Do you know what an equivalent fraction is?
We have written about equivalent fractions many times on the blog:
- Equivalent Fractions
- Practice with Examples of Equivalent Fractions
- Examples of Equivalent Fractions
Today, we are going to start by investigating the etymology, or meaning, of the word ”equivalent.” Let’s split the word in two: equi – valent. If you think for a moment, you’ll notice that ”equi” means ”something that is equal” and the second part, ”valent,” means ”value.” By putting the two parts together we get the meaning of equivalent – ”of equal value.”
Therefore, we can conclude that equivalent fractions are fractions that have the same value and… when do two fractions have the same value?
Let’s use a fraction as a reference, 2/3 of a lemon tart.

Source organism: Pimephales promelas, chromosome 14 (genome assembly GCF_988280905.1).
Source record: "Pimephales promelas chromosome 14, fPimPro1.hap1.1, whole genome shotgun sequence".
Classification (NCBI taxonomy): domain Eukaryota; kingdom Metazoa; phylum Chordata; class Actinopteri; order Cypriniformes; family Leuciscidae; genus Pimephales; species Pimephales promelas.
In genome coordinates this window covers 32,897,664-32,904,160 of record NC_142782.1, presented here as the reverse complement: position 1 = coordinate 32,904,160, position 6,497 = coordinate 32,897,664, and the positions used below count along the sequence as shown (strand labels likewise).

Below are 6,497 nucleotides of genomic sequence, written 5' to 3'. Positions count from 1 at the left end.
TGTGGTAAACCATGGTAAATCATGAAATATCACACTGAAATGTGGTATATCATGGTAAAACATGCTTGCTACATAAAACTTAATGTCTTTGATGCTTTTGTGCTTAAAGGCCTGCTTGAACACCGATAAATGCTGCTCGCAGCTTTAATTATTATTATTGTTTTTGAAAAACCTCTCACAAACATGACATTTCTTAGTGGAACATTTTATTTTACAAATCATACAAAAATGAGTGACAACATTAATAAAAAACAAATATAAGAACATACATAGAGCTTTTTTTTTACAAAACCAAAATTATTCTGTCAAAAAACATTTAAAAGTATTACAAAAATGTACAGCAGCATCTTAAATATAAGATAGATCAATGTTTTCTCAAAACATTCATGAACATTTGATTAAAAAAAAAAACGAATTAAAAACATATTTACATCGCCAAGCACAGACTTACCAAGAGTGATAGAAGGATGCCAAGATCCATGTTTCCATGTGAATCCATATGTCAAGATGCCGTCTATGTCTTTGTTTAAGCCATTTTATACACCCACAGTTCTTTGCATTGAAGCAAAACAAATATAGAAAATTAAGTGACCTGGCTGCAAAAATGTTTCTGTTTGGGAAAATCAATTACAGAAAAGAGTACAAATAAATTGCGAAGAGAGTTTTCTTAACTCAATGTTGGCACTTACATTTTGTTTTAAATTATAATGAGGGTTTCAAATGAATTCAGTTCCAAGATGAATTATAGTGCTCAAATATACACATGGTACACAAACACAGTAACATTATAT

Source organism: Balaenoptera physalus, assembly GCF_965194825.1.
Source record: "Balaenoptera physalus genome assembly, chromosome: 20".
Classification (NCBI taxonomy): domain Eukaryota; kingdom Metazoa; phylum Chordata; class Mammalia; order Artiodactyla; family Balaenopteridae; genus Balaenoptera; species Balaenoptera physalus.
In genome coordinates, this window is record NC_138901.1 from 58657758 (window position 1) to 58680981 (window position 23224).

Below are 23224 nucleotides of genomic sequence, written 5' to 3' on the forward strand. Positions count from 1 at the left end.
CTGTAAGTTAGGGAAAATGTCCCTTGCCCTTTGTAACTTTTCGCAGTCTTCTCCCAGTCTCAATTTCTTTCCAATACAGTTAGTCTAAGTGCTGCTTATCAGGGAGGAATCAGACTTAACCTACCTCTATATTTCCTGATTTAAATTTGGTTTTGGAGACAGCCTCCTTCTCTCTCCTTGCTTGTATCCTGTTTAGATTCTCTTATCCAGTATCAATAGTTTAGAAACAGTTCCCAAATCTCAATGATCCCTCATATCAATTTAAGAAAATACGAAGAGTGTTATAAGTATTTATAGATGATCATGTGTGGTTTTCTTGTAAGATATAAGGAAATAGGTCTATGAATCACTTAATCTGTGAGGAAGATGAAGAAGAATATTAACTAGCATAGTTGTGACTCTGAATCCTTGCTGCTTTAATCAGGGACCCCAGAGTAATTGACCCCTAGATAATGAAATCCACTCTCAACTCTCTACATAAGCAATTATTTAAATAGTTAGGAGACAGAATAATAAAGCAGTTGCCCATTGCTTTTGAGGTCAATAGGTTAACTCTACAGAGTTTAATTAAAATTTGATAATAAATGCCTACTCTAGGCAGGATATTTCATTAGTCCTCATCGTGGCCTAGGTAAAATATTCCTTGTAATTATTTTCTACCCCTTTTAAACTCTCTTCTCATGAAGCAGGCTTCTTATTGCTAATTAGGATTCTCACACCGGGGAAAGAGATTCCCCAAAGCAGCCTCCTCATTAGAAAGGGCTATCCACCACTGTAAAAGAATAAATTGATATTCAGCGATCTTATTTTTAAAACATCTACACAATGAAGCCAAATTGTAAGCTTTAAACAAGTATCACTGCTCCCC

Now, let’s try to think of what other fraction we could have and still eat an equivalent amount of pie.
Of course… if we split each portion of the previous fraction in two, we obtain twice the amount of portions as before. In turn, we get a new fraction but we eat the same amount.
We went from 2/3 to 4/6, which are two fractions that represent the same amount with a different number of parts.
In this way, we can say that equivalent fractions are those fractions that represent the same amount, even if the numerator and denominator are different.
I guess you won’t be surprised to know that more than two fractions can be equivalent to one another, look!
As you can see in the image, 1/2 = 2/4 = 4/8 = 8/16. They are all fractions that represent the same amount and therefore, they are equivalent fractions among themselves.
Now you know what an equivalent fraction is and where its name comes from. If you would like to practice this and other types of fractions, log on to Smartick and sign up for our free trial.